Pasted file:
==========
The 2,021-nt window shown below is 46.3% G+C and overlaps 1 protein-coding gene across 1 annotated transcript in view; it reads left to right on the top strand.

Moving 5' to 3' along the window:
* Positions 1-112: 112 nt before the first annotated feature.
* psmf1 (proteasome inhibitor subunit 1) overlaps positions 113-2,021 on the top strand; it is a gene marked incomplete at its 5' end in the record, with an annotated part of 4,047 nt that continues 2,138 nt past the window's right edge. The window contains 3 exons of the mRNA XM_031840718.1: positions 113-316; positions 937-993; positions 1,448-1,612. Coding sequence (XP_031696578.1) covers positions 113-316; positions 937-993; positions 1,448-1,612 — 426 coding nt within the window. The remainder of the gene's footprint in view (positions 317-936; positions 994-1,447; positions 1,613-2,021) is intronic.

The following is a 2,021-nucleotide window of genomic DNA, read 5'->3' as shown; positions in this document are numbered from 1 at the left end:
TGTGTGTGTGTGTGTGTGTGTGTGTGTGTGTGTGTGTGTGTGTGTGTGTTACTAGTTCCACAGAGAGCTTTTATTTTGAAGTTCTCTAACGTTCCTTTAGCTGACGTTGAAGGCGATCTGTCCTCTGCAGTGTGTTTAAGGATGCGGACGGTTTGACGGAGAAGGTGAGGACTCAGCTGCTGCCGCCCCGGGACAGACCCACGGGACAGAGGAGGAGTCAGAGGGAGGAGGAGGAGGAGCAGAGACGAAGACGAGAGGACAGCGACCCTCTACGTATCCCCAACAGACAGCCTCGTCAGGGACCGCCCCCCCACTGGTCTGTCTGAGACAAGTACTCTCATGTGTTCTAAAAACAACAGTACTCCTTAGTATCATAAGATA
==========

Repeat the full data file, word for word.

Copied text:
The 2,021-nt window shown below is 46.3% G+C and overlaps 1 protein-coding gene across 1 annotated transcript in view; it reads left to right on the top strand.

Moving 5' to 3' along the window:
* Positions 1-112: 112 nt before the first annotated feature.
* psmf1 (proteasome inhibitor subunit 1) overlaps positions 113-2,021 on the top strand; it is a gene marked incomplete at its 5' end in the record, with an annotated part of 4,047 nt that continues 2,138 nt past the window's right edge. The window contains 3 exons of the mRNA XM_031840718.1: positions 113-316; positions 937-993; positions 1,448-1,612. Coding sequence (XP_031696578.1) covers positions 113-316; positions 937-993; positions 1,448-1,612 — 426 coding nt within the window. The remainder of the gene's footprint in view (positions 317-936; positions 994-1,447; positions 1,613-2,021) is intronic.

The following is a 2,021-nucleotide window of genomic DNA, read 5'->3' as shown; positions in this document are numbered from 1 at the left end:
TGTGTGTGTGTGTGTGTGTGTGTGTGTGTGTGTGTGTGTGTGTGTGTGTTACTAGTTCCACAGAGAGCTTTTATTTTGAAGTTCTCTAACGTTCCTTTAGCTGACGTTGAAGGCGATCTGTCCTCTGCAGTGTGTTTAAGGATGCGGACGGTTTGACGGAGAAGGTGAGGACTCAGCTGCTGCCGCCCCGGGACAGACCCACGGGACAGAGGAGGAGTCAGAGGGAGGAGGAGGAGGAGCAGAGACGAAGACGAGAGGACAGCGACCCTCTACGTATCCCCAACAGACAGCCTCGTCAGGGACCGCCCCCCCACTGGTCTGTCTGAGACAAGTACTCTCATGTGTTCTAAAAACAACAGTACTCCTTAGTATCATAAGATA